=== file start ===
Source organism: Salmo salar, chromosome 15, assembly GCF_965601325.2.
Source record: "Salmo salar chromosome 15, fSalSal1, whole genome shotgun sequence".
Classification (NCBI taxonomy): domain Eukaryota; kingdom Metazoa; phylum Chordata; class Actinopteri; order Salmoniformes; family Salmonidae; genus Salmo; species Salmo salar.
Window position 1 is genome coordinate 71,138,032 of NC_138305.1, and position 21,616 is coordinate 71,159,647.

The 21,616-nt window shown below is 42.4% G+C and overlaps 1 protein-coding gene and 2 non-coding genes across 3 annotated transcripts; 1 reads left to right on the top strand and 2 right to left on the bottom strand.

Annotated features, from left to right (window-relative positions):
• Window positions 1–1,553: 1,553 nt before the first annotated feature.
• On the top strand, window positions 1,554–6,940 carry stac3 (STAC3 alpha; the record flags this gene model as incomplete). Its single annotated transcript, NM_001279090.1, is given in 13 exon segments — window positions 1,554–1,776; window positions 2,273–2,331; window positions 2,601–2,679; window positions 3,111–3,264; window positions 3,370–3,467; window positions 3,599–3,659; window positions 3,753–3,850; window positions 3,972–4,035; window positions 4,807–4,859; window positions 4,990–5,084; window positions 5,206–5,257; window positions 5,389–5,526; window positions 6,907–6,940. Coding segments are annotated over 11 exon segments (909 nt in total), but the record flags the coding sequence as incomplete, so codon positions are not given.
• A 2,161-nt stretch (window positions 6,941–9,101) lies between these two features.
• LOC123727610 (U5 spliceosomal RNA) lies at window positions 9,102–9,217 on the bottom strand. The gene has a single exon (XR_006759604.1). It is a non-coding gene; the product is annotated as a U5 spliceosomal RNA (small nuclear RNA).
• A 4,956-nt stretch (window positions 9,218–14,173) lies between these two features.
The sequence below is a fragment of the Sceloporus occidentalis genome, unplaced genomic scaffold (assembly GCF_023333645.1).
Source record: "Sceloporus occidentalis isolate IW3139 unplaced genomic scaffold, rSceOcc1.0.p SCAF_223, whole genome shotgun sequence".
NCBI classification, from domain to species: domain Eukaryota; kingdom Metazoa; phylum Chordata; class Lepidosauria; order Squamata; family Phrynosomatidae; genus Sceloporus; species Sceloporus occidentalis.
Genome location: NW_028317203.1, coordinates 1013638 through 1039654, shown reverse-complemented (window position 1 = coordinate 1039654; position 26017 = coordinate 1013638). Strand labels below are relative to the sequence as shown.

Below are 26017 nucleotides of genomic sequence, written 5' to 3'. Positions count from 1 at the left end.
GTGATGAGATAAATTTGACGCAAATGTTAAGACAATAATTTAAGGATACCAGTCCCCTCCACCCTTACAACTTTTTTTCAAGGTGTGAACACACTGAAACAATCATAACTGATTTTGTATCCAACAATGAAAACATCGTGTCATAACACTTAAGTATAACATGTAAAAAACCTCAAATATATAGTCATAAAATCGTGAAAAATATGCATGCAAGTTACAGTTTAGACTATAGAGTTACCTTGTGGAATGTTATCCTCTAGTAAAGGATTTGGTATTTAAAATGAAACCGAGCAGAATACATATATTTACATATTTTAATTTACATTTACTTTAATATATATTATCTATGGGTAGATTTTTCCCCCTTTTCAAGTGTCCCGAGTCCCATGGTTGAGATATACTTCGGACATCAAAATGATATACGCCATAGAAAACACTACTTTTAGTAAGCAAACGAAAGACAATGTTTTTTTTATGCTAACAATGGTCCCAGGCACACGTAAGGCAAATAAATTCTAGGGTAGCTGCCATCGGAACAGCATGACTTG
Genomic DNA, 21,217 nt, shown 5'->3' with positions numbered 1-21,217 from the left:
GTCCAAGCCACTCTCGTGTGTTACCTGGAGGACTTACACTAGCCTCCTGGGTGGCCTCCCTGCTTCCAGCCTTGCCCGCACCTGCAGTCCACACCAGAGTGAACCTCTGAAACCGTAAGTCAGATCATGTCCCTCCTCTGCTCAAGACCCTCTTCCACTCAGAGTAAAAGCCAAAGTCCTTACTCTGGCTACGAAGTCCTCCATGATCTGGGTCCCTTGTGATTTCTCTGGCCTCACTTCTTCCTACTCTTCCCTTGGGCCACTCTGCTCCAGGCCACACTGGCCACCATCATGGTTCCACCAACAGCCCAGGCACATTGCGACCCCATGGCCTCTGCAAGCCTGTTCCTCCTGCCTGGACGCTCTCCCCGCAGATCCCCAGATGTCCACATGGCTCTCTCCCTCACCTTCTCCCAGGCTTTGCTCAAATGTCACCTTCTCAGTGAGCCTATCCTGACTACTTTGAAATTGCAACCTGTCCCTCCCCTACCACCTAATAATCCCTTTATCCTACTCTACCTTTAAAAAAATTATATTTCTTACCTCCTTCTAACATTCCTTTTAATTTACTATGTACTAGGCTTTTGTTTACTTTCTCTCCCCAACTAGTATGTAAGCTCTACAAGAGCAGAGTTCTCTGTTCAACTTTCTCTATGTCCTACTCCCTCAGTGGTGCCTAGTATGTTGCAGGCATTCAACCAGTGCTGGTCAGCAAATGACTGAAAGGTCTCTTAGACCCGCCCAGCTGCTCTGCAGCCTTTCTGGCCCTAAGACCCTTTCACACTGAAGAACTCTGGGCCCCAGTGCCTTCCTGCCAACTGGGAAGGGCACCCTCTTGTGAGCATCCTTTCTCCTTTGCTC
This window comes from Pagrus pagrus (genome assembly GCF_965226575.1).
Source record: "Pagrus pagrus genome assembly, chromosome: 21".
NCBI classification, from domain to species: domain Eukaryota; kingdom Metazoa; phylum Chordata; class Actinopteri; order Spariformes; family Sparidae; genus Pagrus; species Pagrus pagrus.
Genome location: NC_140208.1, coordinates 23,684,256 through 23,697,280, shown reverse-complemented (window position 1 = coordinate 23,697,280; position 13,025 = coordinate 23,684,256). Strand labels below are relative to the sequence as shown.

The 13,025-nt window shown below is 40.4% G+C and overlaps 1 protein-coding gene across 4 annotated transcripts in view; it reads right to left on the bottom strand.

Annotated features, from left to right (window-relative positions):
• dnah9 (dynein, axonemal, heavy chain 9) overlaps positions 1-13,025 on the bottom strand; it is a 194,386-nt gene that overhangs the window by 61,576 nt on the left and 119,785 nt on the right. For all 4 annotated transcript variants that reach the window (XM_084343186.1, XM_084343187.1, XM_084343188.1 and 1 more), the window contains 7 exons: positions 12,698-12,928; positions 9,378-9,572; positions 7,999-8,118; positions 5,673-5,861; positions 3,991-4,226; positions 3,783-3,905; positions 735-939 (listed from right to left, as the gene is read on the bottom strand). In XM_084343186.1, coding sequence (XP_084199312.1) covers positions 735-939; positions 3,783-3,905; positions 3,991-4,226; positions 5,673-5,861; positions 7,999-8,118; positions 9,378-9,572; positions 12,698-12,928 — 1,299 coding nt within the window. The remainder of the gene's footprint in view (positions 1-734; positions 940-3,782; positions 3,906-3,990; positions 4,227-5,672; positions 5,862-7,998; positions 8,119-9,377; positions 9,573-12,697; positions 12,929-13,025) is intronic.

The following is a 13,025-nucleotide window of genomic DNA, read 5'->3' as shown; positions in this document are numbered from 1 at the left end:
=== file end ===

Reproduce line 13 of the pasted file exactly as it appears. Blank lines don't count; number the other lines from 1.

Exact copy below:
Source record: "Sceloporus occidentalis isolate IW3139 unplaced genomic scaffold, rSceOcc1.0.p SCAF_223, whole genome shotgun sequence".